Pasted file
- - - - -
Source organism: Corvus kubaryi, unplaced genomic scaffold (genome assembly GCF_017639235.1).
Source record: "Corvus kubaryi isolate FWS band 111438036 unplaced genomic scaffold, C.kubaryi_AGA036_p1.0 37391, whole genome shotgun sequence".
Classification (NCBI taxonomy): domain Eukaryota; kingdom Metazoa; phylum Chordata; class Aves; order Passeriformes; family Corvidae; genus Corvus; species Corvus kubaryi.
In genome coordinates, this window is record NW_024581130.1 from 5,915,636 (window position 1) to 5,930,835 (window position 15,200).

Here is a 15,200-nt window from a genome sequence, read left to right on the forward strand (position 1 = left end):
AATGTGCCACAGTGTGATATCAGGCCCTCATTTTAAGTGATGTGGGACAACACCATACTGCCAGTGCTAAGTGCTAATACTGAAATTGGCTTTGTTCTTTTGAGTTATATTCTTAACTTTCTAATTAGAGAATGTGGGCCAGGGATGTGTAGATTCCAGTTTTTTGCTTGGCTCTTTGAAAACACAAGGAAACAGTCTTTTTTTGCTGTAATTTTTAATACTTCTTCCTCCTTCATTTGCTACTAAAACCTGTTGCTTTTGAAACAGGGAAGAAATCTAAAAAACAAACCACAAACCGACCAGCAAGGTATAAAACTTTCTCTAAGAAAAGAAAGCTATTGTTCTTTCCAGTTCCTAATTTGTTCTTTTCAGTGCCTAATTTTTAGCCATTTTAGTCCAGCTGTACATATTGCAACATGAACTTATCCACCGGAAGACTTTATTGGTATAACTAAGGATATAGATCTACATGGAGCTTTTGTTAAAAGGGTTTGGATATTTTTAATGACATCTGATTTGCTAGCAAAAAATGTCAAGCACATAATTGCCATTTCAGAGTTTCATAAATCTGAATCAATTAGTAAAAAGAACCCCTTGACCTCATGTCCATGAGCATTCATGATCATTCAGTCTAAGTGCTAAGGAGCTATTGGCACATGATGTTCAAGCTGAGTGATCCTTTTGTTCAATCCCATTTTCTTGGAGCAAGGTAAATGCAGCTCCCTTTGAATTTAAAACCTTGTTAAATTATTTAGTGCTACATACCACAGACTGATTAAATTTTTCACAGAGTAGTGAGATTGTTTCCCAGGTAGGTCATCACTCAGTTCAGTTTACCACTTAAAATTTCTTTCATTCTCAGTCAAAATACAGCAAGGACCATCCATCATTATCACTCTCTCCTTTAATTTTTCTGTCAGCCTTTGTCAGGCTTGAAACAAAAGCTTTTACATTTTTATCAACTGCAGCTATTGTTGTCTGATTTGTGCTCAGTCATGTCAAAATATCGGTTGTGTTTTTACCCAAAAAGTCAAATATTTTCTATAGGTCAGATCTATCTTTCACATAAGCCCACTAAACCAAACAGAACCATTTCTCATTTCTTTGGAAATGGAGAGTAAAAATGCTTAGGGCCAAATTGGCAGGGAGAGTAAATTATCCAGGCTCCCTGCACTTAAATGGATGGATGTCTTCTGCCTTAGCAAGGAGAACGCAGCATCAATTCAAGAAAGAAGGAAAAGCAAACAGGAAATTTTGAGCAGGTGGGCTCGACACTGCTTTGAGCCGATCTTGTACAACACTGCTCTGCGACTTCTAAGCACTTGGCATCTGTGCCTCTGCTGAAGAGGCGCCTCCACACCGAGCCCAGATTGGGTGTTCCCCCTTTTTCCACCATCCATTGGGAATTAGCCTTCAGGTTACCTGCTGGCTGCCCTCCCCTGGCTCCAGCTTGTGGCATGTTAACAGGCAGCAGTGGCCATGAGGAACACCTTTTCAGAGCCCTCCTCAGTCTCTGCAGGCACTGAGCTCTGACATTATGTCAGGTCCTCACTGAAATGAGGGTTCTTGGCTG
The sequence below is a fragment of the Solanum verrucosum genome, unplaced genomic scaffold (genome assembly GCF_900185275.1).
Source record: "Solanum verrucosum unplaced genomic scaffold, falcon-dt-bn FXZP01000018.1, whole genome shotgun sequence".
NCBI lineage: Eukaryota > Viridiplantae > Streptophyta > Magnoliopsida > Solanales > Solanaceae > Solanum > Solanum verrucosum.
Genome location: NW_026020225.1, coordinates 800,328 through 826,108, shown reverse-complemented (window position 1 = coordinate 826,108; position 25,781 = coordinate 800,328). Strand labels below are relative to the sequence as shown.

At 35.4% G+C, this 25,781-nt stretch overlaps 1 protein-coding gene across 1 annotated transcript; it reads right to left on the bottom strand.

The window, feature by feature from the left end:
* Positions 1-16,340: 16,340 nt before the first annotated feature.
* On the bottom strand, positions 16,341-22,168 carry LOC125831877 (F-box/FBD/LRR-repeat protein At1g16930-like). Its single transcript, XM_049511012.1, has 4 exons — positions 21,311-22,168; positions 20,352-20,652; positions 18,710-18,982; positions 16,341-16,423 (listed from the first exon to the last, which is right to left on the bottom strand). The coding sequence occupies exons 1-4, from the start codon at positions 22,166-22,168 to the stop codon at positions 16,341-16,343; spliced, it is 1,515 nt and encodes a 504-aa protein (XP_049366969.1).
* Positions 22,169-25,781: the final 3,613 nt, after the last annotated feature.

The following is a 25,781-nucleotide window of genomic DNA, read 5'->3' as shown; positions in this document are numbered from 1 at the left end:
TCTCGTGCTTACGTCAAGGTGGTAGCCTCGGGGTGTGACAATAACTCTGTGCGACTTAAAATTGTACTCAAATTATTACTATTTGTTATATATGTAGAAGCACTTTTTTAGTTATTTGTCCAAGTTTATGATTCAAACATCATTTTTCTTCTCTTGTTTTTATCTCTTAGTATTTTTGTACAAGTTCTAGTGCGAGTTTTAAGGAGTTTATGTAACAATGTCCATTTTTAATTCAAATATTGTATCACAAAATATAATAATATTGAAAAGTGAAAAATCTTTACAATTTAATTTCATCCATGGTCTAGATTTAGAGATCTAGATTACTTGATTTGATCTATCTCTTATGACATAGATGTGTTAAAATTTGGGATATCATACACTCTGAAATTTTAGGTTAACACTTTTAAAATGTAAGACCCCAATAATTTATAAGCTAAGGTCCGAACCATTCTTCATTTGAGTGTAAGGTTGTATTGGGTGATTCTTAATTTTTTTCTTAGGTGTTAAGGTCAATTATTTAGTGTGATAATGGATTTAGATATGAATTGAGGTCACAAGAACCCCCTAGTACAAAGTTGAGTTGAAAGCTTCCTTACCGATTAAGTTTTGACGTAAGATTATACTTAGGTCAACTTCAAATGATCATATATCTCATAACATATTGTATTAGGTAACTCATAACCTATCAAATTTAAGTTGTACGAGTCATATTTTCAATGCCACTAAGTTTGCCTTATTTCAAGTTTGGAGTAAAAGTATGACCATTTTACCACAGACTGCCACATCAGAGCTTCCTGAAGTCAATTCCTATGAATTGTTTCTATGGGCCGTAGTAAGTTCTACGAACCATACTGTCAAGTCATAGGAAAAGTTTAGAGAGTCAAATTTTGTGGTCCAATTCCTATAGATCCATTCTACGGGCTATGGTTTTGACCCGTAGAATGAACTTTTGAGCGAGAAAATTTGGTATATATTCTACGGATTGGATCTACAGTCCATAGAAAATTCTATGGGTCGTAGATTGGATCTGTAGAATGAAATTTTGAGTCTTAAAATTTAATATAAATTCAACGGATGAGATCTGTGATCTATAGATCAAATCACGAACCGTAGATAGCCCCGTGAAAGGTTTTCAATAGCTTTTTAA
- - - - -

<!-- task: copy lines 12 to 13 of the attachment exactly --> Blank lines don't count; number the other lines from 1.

The window, feature by feature from the left end:
* Positions 1-16,340: 16,340 nt before the first annotated feature.